Want More Buyers? 1.8X More $ales Come From Site Search

Click to enlarge this example of site search from Walmart.com.

Site search? Snore. But no—site searchers are 1.8 times more likely to buy than the average e-commerce site visitor, says Graham Charlton, Econsultancy editor in chief.
While site visitors only use onsite search 5.75 percent of the time, these searchers convert at a much higher rate—4.63 percent vs. 2.77 percent for the average visitor, Charlton writes on Aug. 19.

“Consequently, visitors using search contributed 13.8 percent of the revenues,” according to Screen Pages, the U.K.-based e-commerce marketing services provider that conducted this research for Econsultancy. “That said, there is room for improvement: 20 percent of people who used search went on to refine their searches (submit another search) and 21 percent exited the website from the search results.”

Ergo, e-commerce marketers may want to optimize site search to improve the experience for these determined buyers. Charlton explains why these searchers are more determined than the average surfer:

  • They intend to buy, they’re demonstrating that they know what they want and they’re trying hard to find it. “You need to get out of their way,” he writes. “Keep all the distractions off to one side.”
  • They’re “in late-stage buying mode.” Show them prices, whether the products are in stock and shipping prices.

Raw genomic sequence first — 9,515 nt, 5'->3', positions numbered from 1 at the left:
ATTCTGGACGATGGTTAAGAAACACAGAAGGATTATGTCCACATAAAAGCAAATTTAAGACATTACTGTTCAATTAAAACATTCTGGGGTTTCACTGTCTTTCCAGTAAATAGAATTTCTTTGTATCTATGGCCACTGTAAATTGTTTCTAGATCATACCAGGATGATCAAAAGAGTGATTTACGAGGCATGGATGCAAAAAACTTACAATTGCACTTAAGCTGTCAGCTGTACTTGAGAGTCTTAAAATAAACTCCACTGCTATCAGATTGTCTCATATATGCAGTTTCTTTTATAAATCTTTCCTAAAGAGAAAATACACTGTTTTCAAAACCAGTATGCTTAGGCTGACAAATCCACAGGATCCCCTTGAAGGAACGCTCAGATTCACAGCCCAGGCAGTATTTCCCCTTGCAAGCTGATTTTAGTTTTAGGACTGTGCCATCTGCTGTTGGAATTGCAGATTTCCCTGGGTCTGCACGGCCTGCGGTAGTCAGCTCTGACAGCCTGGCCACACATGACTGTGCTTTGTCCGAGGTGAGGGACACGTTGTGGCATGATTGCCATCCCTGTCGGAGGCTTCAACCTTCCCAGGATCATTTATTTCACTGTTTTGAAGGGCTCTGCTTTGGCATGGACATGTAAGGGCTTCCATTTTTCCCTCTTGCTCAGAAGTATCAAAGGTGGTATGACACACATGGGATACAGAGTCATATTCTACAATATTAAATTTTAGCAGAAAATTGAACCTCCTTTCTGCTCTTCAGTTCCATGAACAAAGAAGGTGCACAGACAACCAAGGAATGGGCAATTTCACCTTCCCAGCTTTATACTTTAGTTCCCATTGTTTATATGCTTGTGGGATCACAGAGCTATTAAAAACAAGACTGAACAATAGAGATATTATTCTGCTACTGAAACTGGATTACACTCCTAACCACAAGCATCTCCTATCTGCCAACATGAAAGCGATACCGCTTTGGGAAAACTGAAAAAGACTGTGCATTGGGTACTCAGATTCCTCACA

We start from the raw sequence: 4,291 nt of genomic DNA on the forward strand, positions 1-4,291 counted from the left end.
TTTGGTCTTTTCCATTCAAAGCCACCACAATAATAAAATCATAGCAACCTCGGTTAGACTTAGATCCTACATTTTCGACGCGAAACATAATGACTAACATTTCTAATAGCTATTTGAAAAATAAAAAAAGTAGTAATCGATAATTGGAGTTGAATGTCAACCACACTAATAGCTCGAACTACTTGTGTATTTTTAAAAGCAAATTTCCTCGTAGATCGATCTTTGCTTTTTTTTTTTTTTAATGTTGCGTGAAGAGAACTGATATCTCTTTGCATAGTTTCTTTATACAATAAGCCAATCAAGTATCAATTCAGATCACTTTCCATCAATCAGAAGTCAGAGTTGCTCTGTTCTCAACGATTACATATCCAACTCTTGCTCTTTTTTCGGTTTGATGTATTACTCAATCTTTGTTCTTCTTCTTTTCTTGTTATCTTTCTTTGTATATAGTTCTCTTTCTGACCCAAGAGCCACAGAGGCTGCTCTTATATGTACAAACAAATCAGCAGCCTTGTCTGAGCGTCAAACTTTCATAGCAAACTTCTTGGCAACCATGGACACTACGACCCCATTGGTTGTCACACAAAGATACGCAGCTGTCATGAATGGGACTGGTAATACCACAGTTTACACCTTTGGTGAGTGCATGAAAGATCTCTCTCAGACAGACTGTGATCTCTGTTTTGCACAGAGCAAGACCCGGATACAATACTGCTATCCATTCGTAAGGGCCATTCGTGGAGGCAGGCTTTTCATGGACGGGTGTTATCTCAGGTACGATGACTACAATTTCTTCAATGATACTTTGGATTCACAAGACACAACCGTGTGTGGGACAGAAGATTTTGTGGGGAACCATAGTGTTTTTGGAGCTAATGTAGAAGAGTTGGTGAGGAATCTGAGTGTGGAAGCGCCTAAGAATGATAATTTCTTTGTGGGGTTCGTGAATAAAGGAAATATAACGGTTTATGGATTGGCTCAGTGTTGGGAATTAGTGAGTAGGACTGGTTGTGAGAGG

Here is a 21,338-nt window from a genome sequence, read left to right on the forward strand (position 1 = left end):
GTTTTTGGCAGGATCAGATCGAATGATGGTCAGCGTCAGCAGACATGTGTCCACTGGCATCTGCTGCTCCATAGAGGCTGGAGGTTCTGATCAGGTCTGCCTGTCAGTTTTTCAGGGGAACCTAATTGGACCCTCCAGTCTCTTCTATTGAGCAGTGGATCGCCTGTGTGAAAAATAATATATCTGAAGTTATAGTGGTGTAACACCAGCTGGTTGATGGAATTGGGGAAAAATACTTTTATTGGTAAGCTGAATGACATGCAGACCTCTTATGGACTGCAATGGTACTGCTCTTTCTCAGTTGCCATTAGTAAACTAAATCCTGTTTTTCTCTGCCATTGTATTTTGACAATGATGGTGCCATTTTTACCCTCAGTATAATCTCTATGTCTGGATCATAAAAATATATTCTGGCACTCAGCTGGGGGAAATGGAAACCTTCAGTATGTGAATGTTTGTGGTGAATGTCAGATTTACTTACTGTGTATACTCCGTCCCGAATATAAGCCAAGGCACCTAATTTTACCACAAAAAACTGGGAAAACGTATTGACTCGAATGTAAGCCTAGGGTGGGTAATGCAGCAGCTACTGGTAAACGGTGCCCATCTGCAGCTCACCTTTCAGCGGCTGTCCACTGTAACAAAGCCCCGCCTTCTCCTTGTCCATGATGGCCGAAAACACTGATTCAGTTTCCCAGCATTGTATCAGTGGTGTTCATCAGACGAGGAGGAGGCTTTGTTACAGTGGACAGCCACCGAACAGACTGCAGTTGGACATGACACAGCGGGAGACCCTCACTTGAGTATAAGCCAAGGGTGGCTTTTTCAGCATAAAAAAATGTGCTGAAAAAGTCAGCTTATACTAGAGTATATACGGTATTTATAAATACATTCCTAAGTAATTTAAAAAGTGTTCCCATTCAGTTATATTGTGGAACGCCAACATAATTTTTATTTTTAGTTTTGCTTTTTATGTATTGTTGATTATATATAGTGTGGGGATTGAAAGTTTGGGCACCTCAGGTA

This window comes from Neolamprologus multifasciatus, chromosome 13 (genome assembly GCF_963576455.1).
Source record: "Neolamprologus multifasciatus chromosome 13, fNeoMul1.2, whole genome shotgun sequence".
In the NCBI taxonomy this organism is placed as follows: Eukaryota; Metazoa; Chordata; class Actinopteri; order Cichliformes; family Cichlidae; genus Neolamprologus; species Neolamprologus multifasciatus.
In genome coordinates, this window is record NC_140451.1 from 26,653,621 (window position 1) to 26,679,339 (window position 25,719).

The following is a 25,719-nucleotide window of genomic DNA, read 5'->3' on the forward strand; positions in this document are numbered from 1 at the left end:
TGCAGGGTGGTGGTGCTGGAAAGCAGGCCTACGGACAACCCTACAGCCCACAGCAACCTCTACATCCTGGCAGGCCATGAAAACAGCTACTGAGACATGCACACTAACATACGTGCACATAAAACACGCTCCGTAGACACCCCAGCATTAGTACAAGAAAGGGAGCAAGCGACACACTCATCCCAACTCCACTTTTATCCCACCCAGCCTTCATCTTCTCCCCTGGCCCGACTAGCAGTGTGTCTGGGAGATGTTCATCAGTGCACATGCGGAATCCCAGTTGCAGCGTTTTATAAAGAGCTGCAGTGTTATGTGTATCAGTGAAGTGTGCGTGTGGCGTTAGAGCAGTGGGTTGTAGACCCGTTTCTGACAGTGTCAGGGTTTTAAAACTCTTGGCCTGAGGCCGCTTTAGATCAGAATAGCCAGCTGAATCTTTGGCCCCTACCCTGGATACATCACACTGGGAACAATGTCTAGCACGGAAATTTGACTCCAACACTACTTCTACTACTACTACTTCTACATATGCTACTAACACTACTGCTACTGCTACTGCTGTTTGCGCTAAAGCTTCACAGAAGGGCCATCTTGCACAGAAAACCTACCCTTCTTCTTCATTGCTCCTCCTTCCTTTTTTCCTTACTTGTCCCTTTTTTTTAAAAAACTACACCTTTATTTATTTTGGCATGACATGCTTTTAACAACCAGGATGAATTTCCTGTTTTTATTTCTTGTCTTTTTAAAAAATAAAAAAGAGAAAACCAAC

• They may also be loyal customers who have the site bookmarked and just want to take the path of least resistance.
  • Or, congratulations! A campaign worked. Now the searchers want to find something specific.

Charlton, Screen Pages and San Jose, Calif.-based SEM software provider SLI Systems provide site search optimization tips:

  1. Add Site Search. Charlton says some e-commerce marketers don’t even provide the option.
  2. Correct Misspellings. Charlton says 18 percent of sites “returned no results when a single character was wrong in a product’s name.”
  3. It’s “Cheesy Poofs.” Deal With It. Allow for alternative product terms, Charlton says, because “70 percent of sites require users to search by the exact jargon for the product type that the website uses.”
  4. Provide Site Search on results pages and provide drill-down options, Charlton writes.
  5. Show Popular Products and Searches “explicitly, with links to the relevant pages: This will reduce exit rates” among one in five visitors, Screen Pages finds.
  6. Add Keywords. Check site analytics and determine which keywords site searchers are using that aren’t on the SEO and PPC lists, then add them, SLI Systems advises. Improve navigation around those terms, Screen Pages adds. For instance, if searchers are trying to find product types, but navigation collections are based on brand, change that, Screen Pages suggests.
  7. Consider Automation. SLI Systems says there are tools that can add keywords to company lists as a response to searches.

What site search marketing questions remain?

Heather Fletcher is senior content editor with Target Marketing.

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